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Mom – Tush Push and Some Radishes

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By: Julie Mante

 

After their AA meeting ends, Jill (Jaime Pressly) decides to teach Christy (Anna Faris) how to line dance for her upcoming date. As Christy, Wendy (Beth Hall), Marjorie (Mimi Kennedy) and Bonnie (Allison Janney) follow Jill’s dance instruction, Bonnie’s phone rings. Bonnie tells them in a dull tone that her mother passed away. Bonnie continues to dance while everyone else freezes. When the foursome head to the bistro, everyone is concerned about Bonnie. She is chewing on her burger and pretending everything is fine. She assures her friends she is doing fine. Christy tells the group that her grandmother passed away at the hospital and died peacefully. Bonnie makes a quip that she did not die fast enough and gets an admonishment from Wendy. While Wendy is a blubbering mess for a woman she never met, Bonnie has no emotional response to the woman who abandoned her when she was a young child. Christy tells her mother that they have to go to San Francisco to clean out Bonnie’s mother’s apartment. Bonnie is not interested in going.

 

Later that night, Christy wakes up and finds that her mother is not in bed. Christy goes downstairs and finds Bonnie. Bonnie is no mood to talk and Christy is fed up with her mother’s attitude. She tells Bonnie that even though she doesn’t care that she lost her mother, Christy cares that her grandmother died. Bonnie asks Christy if they never reconnected and she died, would Christy mourn her? Christy says she would. Bonnie presses her by saying that for many years they were not speaking and she wonders if Christy thought about her during those days and Christy said that she did. Christy is able to convince her mom to go to the apartment by saying they can sell anything valuable they find.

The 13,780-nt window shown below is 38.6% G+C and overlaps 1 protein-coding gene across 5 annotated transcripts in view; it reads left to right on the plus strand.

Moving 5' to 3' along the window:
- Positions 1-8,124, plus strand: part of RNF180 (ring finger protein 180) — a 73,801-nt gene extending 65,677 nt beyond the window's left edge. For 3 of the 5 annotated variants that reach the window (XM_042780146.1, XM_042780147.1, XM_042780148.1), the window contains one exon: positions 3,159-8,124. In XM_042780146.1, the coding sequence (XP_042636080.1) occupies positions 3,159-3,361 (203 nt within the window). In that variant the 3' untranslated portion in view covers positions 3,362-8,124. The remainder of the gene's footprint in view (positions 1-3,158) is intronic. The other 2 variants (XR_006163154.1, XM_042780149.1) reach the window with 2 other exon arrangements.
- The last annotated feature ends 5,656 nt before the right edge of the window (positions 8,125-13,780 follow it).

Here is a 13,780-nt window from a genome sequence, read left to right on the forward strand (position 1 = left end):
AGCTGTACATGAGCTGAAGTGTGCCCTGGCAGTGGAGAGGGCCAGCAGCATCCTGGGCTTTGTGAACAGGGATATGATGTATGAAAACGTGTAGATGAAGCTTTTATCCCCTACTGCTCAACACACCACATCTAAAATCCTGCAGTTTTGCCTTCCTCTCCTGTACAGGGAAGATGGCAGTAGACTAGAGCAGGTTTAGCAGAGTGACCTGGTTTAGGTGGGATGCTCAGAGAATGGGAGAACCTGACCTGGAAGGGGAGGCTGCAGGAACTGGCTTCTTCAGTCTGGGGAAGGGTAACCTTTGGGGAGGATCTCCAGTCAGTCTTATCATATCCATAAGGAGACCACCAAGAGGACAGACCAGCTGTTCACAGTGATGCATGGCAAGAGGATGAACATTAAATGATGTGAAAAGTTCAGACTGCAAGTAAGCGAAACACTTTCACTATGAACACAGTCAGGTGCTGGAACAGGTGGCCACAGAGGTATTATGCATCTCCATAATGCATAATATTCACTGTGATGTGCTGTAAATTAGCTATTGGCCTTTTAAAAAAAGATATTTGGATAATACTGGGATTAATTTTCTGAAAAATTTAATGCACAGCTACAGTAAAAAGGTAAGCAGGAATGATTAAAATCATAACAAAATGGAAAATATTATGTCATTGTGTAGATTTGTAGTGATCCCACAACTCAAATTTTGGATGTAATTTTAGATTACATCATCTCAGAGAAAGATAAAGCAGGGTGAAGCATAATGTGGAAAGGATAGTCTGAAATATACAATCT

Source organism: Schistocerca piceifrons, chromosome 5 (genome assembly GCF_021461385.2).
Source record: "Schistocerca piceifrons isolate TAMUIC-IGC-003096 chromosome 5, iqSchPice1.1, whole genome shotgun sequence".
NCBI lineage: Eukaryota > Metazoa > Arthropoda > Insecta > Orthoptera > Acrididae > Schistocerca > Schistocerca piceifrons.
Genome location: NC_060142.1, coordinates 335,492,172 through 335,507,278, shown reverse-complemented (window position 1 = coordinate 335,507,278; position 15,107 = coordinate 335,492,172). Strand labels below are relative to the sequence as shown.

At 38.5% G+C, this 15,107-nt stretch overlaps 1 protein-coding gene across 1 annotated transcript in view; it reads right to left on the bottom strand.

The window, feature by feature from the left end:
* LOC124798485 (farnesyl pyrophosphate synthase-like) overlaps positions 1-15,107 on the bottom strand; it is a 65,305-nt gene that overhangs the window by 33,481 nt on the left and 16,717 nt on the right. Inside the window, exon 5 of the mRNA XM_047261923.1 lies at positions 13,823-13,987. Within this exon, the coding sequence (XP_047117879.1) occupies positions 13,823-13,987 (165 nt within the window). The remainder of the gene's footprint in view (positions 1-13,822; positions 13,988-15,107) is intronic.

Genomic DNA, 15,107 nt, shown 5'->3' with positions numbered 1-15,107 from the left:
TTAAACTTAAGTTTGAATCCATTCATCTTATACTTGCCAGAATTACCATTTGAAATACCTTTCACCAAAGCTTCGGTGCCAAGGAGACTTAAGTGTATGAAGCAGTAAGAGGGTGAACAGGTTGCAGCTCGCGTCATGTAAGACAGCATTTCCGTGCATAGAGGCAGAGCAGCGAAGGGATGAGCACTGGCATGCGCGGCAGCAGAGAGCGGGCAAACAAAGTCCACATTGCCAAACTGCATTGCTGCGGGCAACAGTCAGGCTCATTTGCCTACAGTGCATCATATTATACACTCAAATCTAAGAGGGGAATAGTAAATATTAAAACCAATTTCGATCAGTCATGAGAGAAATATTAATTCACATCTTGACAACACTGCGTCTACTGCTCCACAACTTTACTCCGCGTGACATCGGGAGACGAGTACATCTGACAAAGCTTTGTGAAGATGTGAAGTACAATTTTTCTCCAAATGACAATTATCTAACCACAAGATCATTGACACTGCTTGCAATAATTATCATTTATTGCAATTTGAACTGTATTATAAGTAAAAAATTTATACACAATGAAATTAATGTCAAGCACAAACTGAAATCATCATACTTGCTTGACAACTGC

While Bonnie is searching for valuables at the apartment, Christy is using the time to learn more about her grandmother. Bonnie found some old VHS tapes that her mother used to record soap operas. When Bonnie opens the freezer she finds a storage bag filled with cash. Lots of cash. When they count it, the total amount is $5522. They did not have a calculator nearby so they estimated the amount is between five and six thousand dollars. When Christy assumes that they will split the money, Bonnie pulls the “she was my mother card” and Christy reminds Bonnie that Bonnie would not know about the money without Christy encouraging them to go to the apartment. As they were ready to leave, a black man enters the apartment. When they ask him why he is here, he says that this is his mother’s apartment.